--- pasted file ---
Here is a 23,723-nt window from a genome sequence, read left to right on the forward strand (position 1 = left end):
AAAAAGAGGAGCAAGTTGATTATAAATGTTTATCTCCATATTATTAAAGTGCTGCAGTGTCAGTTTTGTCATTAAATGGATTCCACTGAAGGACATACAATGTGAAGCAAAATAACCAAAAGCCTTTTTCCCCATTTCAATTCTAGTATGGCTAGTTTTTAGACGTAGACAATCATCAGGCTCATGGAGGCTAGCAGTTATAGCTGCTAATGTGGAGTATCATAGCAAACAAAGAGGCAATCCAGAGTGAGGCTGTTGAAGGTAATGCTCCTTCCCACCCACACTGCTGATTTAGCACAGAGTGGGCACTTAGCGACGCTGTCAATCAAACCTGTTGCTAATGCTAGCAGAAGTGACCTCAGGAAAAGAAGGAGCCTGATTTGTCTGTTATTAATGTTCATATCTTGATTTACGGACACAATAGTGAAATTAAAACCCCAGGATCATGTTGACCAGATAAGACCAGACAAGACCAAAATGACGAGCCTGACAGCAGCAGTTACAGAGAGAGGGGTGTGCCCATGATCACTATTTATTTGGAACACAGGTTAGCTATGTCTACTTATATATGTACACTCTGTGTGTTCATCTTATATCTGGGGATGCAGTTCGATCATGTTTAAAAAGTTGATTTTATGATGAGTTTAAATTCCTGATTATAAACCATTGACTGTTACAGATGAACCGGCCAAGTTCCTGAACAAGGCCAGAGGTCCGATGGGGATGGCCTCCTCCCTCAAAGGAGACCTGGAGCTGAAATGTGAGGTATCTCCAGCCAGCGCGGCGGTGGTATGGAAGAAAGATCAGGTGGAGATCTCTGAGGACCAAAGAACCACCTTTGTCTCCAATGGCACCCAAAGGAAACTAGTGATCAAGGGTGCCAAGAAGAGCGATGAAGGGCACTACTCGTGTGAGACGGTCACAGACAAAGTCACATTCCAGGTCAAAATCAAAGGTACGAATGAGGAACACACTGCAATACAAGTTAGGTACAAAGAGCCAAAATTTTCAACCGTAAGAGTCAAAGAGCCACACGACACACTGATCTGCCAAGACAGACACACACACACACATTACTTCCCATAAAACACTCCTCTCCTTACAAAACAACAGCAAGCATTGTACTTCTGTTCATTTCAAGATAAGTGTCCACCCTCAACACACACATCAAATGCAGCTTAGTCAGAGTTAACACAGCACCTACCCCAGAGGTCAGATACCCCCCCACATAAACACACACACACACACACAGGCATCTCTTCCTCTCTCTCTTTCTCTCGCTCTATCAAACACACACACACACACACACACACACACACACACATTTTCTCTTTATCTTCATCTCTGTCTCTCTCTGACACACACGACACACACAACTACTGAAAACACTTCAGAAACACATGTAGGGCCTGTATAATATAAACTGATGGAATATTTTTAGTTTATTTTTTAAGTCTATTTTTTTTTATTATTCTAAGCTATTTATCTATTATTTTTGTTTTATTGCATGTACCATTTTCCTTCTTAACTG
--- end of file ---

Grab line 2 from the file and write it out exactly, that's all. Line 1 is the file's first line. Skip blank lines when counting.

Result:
AAAAAGAGGAGCAAGTTGATTATAAATGTTTATCTCCATATTATTAAAGTGCTGCAGTGTCAGTTTTGTCATTAAATGGATTCCACTGAAGGACATACAATGTGAAGCAAAATAACCAAAAGCCTTTTTCCCCATTTCAATTCTAGTATGGCTAGTTTTTAGACGTAGACAATCATCAGGCTCATGGAGGCTAGCAGTTATAGCTGCTAATGTGGAGTATCATAGCAAACAAAGAGGCAATCCAGAGTGAGGCTGTTGAAGGTAATGCTCCTTCCCACCCACACTGCTGATTTAGCACAGAGTGGGCACTTAGCGACGCTGTCAATCAAACCTGTTGCTAATGCTAGCAGAAGTGACCTCAGGAAAAGAAGGAGCCTGATTTGTCTGTTATTAATGTTCATATCTTGATTTACGGACACAATAGTGAAATTAAAACCCCAGGATCATGTTGACCAGATAAGACCAGACAAGACCAAAATGACGAGCCTGACAGCAGCAGTTACAGAGAGAGGGGTGTGCCCATGATCACTATTTATTTGGAACACAGGTTAGCTATGTCTACTTATATATGTACACTCTGTGTGTTCATCTTATATCTGGGGATGCAGTTCGATCATGTTTAAAAAGTTGATTTTATGATGAGTTTAAATTCCTGATTATAAACCATTGACTGTTACAGATGAACCGGCCAAGTTCCTGAACAAGGCCAGAGGTCCGATGGGGATGGCCTCCTCCCTCAAAGGAGACCTGGAGCTGAAATGTGAGGTATCTCCAGCCAGCGCGGCGGTGGTATGGAAGAAAGATCAGGTGGAGATCTCTGAGGACCAAAGAACCACCTTTGTCTCCAATGGCACCCAAAGGAAACTAGTGATCAAGGGTGCCAAGAAGAGCGATGAAGGGCACTACTCGTGTGAGACGGTCACAGACAAAGTCACATTCCAGGTCAAAATCAAAGGTACGAATGAGGAACACACTGCAATACAAGTTAGGTACAAAGAGCCAAAATTTTCAACCGTAAGAGTCAAAGAGCCACACGACACACTGATCTGCCAAGACAGACACACACACACACATTACTTCCCATAAAACACTCCTCTCCTTACAAAACAACAGCAAGCATTGTACTTCTGTTCATTTCAAGATAAGTGTCCACCCTCAACACACACATCAAATGCAGCTTAGTCAGAGTTAACACAGCACCTACCCCAGAGGTCAGATACCCCCCCACATAAACACACACACACACACACAGGCATCTCTTCCTCTCTCTCTTTCTCTCGCTCTATCAAACACACACACACACACACACACACACACACACACATTTTCTCTTTATCTTCATCTCTGTCTCTCTCTGACACACACGACACACACAACTACTGAAAACACTTCAGAAACACATGTAGGGCCTGTATAATATAAACTGATGGAATATTTTTAGTTTATTTTTTAAGTCTATTTTTTTTTATTATTCTAAGCTATTTATCTATTATTTTTGTTTTATTGCATGTACCATTTTCCTTCTTAACTG